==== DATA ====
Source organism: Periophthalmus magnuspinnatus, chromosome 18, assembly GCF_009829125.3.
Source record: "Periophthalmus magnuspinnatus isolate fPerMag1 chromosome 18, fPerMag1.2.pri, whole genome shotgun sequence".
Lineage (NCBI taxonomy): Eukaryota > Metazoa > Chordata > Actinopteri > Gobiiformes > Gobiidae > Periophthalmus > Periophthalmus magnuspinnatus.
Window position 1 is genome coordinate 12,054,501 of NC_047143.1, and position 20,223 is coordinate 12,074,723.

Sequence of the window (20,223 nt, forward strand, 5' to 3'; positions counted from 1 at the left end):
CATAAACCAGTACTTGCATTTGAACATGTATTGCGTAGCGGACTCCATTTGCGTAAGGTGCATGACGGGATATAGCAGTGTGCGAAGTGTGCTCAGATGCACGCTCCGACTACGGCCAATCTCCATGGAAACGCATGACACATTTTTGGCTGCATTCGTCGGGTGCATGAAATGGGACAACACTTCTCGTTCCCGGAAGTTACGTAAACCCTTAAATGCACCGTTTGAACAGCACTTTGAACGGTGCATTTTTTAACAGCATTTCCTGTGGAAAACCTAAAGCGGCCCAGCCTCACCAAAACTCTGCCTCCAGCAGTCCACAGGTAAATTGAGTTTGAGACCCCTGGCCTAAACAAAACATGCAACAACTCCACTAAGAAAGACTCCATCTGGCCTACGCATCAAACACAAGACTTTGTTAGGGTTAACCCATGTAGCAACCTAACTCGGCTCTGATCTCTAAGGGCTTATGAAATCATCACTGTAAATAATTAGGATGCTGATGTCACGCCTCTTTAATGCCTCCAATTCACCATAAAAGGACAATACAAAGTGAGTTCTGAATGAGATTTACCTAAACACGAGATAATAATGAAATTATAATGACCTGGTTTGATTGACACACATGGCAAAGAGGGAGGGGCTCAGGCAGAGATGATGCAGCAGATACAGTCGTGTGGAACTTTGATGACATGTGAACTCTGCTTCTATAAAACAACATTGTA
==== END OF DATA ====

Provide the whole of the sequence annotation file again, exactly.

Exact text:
Source organism: Periophthalmus magnuspinnatus, chromosome 18, assembly GCF_009829125.3.
Source record: "Periophthalmus magnuspinnatus isolate fPerMag1 chromosome 18, fPerMag1.2.pri, whole genome shotgun sequence".
Lineage (NCBI taxonomy): Eukaryota > Metazoa > Chordata > Actinopteri > Gobiiformes > Gobiidae > Periophthalmus > Periophthalmus magnuspinnatus.
Window position 1 is genome coordinate 12,054,501 of NC_047143.1, and position 20,223 is coordinate 12,074,723.

Sequence of the window (20,223 nt, forward strand, 5' to 3'; positions counted from 1 at the left end):
CATAAACCAGTACTTGCATTTGAACATGTATTGCGTAGCGGACTCCATTTGCGTAAGGTGCATGACGGGATATAGCAGTGTGCGAAGTGTGCTCAGATGCACGCTCCGACTACGGCCAATCTCCATGGAAACGCATGACACATTTTTGGCTGCATTCGTCGGGTGCATGAAATGGGACAACACTTCTCGTTCCCGGAAGTTACGTAAACCCTTAAATGCACCGTTTGAACAGCACTTTGAACGGTGCATTTTTTAACAGCATTTCCTGTGGAAAACCTAAAGCGGCCCAGCCTCACCAAAACTCTGCCTCCAGCAGTCCACAGGTAAATTGAGTTTGAGACCCCTGGCCTAAACAAAACATGCAACAACTCCACTAAGAAAGACTCCATCTGGCCTACGCATCAAACACAAGACTTTGTTAGGGTTAACCCATGTAGCAACCTAACTCGGCTCTGATCTCTAAGGGCTTATGAAATCATCACTGTAAATAATTAGGATGCTGATGTCACGCCTCTTTAATGCCTCCAATTCACCATAAAAGGACAATACAAAGTGAGTTCTGAATGAGATTTACCTAAACACGAGATAATAATGAAATTATAATGACCTGGTTTGATTGACACACATGGCAAAGAGGGAGGGGCTCAGGCAGAGATGATGCAGCAGATACAGTCGTGTGGAACTTTGATGACATGTGAACTCTGCTTCTATAAAACAACATTGTA